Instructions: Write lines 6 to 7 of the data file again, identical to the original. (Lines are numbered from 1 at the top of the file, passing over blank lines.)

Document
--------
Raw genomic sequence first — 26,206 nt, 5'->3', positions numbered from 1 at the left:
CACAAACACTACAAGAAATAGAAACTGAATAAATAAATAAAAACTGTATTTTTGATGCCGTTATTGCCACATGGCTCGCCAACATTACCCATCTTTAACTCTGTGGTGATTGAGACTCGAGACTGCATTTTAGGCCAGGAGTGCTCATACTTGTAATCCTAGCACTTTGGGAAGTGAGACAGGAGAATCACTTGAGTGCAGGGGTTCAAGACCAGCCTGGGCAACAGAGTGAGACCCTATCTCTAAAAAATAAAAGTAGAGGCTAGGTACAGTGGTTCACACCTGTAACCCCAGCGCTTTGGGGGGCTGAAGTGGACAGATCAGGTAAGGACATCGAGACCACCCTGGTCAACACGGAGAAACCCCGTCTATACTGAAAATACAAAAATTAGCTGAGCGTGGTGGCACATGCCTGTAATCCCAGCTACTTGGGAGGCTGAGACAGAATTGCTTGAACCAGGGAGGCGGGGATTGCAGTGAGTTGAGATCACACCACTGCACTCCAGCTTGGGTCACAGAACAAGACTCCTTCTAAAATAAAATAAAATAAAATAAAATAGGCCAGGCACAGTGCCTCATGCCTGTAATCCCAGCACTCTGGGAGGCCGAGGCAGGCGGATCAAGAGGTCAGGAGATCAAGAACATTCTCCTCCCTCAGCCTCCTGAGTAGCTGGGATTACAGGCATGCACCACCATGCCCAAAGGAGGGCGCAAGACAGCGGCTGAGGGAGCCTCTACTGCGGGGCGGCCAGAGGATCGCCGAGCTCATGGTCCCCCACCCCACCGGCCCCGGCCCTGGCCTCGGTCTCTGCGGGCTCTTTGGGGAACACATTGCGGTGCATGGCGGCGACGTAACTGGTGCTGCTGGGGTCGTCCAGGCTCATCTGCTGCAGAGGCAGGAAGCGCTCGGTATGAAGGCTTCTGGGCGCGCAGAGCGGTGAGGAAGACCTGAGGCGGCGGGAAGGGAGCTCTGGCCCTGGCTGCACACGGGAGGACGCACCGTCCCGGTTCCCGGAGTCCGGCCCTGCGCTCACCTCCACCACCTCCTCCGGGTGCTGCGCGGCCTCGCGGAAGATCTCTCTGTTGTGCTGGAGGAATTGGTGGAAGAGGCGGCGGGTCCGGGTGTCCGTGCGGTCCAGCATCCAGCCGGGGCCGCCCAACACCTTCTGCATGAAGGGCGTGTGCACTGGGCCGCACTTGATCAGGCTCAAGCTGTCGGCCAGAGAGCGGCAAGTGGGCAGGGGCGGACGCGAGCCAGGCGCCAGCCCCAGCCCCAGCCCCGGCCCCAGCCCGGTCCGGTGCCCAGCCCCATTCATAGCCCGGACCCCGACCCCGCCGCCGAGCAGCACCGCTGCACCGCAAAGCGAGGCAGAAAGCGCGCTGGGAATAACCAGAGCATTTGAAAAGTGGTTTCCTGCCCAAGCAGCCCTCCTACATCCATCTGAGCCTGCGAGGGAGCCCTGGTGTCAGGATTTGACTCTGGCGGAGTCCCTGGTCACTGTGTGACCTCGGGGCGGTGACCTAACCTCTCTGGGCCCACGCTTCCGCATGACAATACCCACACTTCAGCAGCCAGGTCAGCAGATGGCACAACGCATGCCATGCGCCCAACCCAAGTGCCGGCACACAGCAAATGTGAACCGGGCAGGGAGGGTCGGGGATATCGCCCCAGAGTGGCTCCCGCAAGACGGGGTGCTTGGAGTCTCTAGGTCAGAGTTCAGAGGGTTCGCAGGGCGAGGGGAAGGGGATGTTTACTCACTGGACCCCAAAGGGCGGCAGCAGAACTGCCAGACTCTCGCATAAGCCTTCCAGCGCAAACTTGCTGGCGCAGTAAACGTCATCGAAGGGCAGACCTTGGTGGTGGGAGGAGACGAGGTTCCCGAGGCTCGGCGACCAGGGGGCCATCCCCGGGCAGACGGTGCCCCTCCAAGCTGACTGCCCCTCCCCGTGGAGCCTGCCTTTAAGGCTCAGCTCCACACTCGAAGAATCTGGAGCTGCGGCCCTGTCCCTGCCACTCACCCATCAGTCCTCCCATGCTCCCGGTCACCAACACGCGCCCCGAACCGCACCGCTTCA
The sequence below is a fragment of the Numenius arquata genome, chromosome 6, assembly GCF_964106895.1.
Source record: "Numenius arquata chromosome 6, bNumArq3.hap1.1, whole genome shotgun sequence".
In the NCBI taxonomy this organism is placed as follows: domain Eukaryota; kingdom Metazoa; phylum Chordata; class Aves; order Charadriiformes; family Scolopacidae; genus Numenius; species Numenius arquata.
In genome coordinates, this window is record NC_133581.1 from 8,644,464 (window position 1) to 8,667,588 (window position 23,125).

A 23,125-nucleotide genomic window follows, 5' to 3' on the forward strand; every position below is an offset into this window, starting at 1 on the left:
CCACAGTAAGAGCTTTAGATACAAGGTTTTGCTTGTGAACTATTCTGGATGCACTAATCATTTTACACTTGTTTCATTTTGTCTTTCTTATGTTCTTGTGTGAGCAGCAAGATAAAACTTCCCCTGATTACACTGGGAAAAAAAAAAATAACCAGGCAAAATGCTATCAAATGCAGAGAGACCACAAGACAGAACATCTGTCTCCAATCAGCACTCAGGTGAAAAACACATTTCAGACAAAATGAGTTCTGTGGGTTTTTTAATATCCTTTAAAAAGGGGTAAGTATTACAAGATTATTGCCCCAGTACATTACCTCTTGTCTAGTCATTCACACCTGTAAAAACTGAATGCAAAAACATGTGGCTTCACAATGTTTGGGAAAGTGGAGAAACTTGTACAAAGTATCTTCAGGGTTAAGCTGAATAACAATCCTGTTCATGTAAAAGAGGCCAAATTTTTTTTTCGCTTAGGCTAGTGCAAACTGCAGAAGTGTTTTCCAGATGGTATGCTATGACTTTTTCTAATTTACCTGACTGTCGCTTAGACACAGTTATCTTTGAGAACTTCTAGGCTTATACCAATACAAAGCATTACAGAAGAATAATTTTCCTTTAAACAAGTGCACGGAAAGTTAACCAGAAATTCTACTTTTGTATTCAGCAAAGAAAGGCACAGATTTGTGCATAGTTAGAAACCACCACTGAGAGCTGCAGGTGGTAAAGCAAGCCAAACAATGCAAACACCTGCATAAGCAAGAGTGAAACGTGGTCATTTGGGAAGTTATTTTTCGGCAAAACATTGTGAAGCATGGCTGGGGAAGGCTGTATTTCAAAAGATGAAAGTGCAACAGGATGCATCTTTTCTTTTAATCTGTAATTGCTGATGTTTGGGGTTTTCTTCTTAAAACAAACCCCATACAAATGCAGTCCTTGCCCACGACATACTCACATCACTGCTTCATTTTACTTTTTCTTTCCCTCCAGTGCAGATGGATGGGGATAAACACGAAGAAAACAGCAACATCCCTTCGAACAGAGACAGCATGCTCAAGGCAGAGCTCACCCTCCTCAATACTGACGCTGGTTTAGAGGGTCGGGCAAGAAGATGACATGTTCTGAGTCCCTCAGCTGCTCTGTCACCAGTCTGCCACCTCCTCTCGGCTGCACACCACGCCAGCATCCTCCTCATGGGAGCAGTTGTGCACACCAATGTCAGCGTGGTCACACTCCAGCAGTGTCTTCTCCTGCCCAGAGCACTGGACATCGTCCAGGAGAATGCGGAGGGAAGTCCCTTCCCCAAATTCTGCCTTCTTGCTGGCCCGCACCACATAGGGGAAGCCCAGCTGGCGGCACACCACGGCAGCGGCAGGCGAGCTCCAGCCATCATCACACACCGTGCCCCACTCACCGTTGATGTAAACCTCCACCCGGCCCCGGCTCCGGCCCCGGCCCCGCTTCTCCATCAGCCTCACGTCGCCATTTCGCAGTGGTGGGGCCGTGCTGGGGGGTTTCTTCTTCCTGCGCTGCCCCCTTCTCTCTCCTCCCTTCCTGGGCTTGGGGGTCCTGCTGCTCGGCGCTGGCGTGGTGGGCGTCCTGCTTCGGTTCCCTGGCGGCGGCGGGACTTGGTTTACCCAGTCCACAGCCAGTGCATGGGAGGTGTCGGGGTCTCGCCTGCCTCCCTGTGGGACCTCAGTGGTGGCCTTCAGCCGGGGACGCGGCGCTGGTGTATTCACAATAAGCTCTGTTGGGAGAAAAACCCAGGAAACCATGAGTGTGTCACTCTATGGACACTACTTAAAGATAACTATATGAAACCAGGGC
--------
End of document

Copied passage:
In genome coordinates, this window is record NC_133581.1 from 8,644,464 (window position 1) to 8,667,588 (window position 23,125).

A 23,125-nucleotide genomic window follows, 5' to 3' on the forward strand; every position below is an offset into this window, starting at 1 on the left: